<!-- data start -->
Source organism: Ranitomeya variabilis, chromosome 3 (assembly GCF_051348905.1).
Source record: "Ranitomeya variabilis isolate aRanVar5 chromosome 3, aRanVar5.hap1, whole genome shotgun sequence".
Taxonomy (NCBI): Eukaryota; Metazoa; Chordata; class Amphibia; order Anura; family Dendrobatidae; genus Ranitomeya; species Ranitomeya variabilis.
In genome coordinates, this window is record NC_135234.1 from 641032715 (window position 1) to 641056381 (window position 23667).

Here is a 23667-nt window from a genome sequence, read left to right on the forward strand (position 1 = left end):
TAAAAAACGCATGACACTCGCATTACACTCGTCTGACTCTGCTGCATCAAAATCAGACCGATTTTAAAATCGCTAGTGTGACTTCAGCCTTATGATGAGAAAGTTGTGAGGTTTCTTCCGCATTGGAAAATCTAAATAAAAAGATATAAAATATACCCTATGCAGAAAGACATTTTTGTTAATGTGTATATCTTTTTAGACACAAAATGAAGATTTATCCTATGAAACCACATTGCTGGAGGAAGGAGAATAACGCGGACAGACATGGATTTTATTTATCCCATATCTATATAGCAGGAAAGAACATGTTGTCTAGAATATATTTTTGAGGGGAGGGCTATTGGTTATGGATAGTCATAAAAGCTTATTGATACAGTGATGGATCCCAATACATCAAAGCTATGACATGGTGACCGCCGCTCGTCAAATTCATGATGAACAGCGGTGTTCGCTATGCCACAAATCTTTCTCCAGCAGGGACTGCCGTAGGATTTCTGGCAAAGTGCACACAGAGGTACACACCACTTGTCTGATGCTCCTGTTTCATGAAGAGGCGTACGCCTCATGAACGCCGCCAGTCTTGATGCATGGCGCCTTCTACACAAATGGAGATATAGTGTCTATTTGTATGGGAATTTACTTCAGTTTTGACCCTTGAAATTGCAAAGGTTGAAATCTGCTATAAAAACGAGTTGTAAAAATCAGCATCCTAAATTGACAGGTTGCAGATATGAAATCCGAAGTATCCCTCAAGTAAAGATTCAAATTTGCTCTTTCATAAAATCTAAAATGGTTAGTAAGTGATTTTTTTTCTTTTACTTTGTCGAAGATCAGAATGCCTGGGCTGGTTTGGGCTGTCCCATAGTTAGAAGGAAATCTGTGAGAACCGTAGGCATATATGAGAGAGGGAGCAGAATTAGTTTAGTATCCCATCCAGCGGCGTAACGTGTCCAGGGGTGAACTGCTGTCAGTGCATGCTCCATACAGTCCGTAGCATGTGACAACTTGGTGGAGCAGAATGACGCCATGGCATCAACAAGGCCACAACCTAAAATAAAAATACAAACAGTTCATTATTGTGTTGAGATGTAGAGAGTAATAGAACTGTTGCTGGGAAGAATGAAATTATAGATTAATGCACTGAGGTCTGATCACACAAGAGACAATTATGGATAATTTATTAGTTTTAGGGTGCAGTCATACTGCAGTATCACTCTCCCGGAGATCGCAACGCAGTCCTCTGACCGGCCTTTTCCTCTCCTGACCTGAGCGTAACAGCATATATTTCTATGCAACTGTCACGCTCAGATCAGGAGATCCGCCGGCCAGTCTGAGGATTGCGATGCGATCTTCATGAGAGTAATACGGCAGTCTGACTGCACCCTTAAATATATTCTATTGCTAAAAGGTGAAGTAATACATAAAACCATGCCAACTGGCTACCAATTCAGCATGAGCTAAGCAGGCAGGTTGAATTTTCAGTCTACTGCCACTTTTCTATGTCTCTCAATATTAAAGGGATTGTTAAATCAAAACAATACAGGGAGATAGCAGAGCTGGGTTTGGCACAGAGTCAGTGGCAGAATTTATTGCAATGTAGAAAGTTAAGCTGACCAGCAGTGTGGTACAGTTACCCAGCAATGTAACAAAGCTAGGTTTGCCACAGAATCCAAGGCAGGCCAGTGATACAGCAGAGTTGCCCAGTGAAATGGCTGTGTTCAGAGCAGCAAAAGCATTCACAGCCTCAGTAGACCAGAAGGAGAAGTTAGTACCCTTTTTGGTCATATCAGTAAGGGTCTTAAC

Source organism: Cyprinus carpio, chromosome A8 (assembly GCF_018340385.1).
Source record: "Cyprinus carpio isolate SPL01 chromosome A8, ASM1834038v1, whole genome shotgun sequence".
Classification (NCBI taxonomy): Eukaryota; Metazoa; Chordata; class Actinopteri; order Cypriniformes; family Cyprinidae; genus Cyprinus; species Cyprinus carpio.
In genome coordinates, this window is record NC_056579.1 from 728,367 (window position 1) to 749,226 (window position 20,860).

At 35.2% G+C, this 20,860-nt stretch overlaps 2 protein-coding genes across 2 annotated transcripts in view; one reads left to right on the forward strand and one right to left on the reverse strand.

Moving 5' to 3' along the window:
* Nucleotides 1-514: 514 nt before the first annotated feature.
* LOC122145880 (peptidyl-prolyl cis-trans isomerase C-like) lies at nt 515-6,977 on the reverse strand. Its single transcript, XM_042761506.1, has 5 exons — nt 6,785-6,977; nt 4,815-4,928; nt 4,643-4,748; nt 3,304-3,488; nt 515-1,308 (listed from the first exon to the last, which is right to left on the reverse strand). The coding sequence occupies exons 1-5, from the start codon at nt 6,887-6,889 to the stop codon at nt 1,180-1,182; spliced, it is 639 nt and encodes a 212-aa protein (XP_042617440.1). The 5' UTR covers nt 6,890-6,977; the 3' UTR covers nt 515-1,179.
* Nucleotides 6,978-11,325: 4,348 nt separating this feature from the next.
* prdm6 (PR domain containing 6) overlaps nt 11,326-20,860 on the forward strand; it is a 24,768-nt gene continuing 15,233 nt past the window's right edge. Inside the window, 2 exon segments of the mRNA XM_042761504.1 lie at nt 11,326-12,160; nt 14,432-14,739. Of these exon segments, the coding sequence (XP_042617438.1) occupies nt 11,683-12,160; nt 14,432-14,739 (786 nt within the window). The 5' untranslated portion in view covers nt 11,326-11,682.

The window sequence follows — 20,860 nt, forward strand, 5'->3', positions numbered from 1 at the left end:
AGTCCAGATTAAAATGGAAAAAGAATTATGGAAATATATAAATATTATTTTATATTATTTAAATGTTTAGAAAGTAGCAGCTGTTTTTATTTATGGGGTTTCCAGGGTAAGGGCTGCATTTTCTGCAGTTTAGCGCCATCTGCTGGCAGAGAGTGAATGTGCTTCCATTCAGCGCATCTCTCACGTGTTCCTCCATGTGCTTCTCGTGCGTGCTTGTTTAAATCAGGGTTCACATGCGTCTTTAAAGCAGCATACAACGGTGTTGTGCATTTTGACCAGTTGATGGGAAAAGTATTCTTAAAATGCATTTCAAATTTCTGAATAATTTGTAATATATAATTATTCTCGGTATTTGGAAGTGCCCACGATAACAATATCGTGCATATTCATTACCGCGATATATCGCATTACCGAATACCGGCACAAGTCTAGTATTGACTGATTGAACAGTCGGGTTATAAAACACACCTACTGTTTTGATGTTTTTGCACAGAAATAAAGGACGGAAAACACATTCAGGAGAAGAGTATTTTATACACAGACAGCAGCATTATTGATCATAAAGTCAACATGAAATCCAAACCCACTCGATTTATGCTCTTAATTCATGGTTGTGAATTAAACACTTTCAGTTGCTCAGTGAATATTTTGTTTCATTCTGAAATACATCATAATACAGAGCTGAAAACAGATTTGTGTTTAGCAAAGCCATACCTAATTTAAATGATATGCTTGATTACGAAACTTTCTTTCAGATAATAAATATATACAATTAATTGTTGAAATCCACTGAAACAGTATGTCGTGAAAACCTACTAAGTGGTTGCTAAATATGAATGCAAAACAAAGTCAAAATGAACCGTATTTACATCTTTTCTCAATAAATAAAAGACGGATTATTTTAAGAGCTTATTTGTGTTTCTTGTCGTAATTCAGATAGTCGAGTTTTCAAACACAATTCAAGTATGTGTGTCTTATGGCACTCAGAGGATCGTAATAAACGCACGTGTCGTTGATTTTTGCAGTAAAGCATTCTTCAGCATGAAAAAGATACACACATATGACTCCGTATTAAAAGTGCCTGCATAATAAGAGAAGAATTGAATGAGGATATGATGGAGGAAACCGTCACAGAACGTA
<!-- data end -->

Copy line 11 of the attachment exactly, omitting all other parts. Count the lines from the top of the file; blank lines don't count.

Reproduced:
At 35.2% G+C, this 20,860-nt stretch overlaps 2 protein-coding genes across 2 annotated transcripts in view; one reads left to right on the forward strand and one right to left on the reverse strand.